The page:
the Regency scarcely produced parallels in ruffianism to Sir Mulberry.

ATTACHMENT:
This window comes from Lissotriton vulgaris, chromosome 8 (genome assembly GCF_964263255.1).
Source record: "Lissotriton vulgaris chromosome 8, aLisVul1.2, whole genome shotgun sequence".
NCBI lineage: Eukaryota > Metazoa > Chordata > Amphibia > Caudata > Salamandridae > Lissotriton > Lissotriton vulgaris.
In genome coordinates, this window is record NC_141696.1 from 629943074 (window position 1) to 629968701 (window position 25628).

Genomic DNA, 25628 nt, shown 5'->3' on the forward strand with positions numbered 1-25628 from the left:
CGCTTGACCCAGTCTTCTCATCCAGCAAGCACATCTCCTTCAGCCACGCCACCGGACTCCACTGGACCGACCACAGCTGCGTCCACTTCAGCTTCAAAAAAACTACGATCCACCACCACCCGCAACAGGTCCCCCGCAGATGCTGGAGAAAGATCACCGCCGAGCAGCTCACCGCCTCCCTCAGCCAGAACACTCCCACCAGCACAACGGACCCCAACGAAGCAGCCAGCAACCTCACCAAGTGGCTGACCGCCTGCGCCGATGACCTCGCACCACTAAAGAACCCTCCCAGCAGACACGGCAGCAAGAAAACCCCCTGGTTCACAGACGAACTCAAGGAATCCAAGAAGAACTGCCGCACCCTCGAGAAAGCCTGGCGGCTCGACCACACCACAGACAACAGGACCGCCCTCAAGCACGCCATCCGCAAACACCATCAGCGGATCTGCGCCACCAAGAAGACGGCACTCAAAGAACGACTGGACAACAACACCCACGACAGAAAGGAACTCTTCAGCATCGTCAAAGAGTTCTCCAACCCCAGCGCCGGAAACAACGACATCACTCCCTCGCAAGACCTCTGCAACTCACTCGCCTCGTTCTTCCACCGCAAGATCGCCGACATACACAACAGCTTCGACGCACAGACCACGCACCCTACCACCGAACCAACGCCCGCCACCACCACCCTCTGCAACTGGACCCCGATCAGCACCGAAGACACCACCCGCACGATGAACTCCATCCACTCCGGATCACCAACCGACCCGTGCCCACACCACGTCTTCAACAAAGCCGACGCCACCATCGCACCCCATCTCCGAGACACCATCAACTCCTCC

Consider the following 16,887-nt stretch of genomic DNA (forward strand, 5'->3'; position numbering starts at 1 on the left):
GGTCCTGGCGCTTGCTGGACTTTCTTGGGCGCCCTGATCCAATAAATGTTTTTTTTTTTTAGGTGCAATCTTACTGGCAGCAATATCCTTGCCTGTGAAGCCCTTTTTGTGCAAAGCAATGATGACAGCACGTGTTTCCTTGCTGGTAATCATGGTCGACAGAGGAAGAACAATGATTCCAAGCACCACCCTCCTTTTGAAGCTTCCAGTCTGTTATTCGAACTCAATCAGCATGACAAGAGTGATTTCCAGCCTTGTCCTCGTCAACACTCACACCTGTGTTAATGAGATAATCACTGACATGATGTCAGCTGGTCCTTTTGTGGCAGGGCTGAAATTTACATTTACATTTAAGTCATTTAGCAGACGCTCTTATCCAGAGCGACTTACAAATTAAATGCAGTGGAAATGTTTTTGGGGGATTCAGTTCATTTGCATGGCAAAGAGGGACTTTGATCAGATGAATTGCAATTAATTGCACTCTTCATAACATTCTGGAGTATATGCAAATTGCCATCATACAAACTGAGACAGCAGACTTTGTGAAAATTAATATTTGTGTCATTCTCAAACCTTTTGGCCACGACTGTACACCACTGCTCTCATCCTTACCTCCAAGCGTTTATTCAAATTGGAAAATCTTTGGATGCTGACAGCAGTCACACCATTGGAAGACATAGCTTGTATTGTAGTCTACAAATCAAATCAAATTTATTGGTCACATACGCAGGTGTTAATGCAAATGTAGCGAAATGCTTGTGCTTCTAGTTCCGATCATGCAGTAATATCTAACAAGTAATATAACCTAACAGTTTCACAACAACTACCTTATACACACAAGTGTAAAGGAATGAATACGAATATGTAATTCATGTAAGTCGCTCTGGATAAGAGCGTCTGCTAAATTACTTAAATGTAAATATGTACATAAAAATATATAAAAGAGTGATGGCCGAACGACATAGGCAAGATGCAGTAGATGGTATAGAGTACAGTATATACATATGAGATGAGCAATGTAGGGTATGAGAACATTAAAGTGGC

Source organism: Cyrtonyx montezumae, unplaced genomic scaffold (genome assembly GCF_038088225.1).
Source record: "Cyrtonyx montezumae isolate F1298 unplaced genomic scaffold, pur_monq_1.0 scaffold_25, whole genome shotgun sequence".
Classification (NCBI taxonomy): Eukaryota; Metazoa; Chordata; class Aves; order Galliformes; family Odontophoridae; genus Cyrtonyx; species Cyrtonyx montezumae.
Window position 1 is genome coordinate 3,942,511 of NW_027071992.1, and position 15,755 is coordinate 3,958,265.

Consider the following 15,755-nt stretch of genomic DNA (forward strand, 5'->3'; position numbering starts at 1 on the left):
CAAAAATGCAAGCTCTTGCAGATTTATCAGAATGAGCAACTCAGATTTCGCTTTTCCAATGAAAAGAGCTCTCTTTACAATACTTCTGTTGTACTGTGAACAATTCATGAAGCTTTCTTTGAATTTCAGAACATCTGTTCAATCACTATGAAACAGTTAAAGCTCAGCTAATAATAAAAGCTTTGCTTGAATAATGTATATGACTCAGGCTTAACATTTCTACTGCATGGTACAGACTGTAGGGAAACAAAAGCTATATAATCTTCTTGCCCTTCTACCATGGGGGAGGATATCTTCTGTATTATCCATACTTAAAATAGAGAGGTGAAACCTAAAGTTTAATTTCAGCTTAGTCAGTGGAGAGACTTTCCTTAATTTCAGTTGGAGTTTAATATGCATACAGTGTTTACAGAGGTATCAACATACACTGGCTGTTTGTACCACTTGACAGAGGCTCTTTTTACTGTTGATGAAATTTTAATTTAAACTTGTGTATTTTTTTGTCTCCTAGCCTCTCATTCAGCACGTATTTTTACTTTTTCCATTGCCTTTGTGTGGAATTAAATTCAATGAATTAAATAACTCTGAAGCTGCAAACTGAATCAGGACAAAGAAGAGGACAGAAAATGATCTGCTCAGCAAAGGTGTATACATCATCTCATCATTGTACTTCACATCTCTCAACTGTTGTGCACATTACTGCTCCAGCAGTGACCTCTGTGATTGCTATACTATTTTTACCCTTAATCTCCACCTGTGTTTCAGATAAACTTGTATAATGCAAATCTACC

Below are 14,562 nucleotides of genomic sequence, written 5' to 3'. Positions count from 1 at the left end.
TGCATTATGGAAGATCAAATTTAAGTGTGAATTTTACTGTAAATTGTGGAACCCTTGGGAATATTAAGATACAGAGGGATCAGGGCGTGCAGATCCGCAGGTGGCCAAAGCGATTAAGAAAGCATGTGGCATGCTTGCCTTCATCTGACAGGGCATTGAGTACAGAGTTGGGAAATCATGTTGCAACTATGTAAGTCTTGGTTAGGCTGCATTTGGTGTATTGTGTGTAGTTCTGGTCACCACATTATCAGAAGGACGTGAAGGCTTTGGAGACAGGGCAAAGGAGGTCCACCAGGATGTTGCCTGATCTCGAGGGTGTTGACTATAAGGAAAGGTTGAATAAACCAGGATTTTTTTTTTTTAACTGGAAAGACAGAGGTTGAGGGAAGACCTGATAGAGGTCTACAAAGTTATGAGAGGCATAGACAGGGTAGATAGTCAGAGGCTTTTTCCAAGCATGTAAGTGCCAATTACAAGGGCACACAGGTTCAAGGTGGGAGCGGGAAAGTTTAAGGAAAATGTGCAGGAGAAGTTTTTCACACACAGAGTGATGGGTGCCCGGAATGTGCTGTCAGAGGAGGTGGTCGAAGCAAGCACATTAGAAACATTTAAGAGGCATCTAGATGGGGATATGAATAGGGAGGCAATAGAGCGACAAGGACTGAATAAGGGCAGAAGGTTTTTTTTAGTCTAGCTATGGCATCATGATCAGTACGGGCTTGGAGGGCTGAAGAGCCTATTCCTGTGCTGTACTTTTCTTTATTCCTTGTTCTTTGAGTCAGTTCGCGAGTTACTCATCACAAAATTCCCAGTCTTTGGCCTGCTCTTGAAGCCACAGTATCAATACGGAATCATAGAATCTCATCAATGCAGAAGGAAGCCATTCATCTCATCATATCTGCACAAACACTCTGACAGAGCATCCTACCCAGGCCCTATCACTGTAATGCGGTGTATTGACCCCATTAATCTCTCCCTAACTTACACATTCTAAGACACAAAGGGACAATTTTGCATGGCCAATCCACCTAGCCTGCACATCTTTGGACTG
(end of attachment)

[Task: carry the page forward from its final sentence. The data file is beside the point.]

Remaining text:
As to Newman Noggs, Dickens again criticises himself. Noggs is precisely the comic countryman who always overhears everything, in Mr. Crummles's melodrama. Like Edie Ochiltree or Flibbertigibbet, he is always round the corner. He is the lurking man, waiting for his revenge through the years—a being who began to haunt Dickens's novels. Finally, Mr. Mantalini justly censures Ralph's manner, as "a demd uncomfortable and private madhouse kind of manner." His suicide, on hearing that he is the author of Smike's being, is hardly worthy of Ralph. The especial feebleness of the conclusion is due to the conventional need of a "love interest," which is not interesting. Nicholas is only about twenty, and some modern novelists would have dispensed with Miss Bray altogether, "as pitying his youth." Gride, and the affair of concealed wills, are purely "business," and do not add exhilaration; while the Cheerybles are twin Dei ex machina, the helpful Dioscuri of modern myth, though real characters, manufacturers in Manchester. The main plot must have been steadily before Dickens's mind, from the introduction of Smike onward, but this great genius failed in the almost mechanical tasks of charpentage and denouement—a fault which he shared with Shakespeare, Moliere, Scott, and, we may say, when we think of the conclusion of the admirably constructed Odyssey, even with Homer. Here Fielding and Sophocles, in Tom Jones and the Œdipus Tyrannus, set a constructive example which Dickens and Scott could seldom or never follow. But nobody reads Nickleby, any more than Clarissa Harlowe, only "for the story;" that is, here, for the love-story of Nicholas and Madeline Bray. Next to David Copperfield, Nlckleby is perhaps the very best of Dickens's novels, and when we